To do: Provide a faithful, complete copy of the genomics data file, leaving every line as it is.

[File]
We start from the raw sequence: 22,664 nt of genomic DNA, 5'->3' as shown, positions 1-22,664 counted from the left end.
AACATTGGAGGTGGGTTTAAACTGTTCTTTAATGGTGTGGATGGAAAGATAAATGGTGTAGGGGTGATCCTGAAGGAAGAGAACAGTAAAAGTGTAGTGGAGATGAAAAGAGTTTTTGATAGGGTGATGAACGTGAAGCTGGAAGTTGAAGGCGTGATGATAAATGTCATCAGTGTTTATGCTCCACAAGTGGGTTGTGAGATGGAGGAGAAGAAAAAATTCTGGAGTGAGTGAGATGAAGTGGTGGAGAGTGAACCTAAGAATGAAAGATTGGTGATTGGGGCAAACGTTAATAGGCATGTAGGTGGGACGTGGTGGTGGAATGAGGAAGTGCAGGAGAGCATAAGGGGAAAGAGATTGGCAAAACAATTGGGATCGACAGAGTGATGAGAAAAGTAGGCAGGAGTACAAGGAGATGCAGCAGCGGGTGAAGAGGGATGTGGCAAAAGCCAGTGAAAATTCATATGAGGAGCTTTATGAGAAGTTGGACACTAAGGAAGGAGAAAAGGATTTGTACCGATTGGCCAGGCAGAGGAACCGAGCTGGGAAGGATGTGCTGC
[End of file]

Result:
We start from the raw sequence: 22,664 nt of genomic DNA, 5'->3' as shown, positions 1-22,664 counted from the left end.
AACATTGGAGGTGGGTTTAAACTGTTCTTTAATGGTGTGGATGGAAAGATAAATGGTGTAGGGGTGATCCTGAAGGAAGAGAACAGTAAAAGTGTAGTGGAGATGAAAAGAGTTTTTGATAGGGTGATGAACGTGAAGCTGGAAGTTGAAGGCGTGATGATAAATGTCATCAGTGTTTATGCTCCACAAGTGGGTTGTGAGATGGAGGAGAAGAAAAAATTCTGGAGTGAGTGAGATGAAGTGGTGGAGAGTGAACCTAAGAATGAAAGATTGGTGATTGGGGCAAACGTTAATAGGCATGTAGGTGGGACGTGGTGGTGGAATGAGGAAGTGCAGGAGAGCATAAGGGGAAAGAGATTGGCAAAACAATTGGGATCGACAGAGTGATGAGAAAAGTAGGCAGGAGTACAAGGAGATGCAGCAGCGGGTGAAGAGGGATGTGGCAAAAGCCAGTGAAAATTCATATGAGGAGCTTTATGAGAAGTTGGACACTAAGGAAGGAGAAAAGGATTTGTACCGATTGGCCAGGCAGAGGAACCGAGCTGGGAAGGATGTGCTGC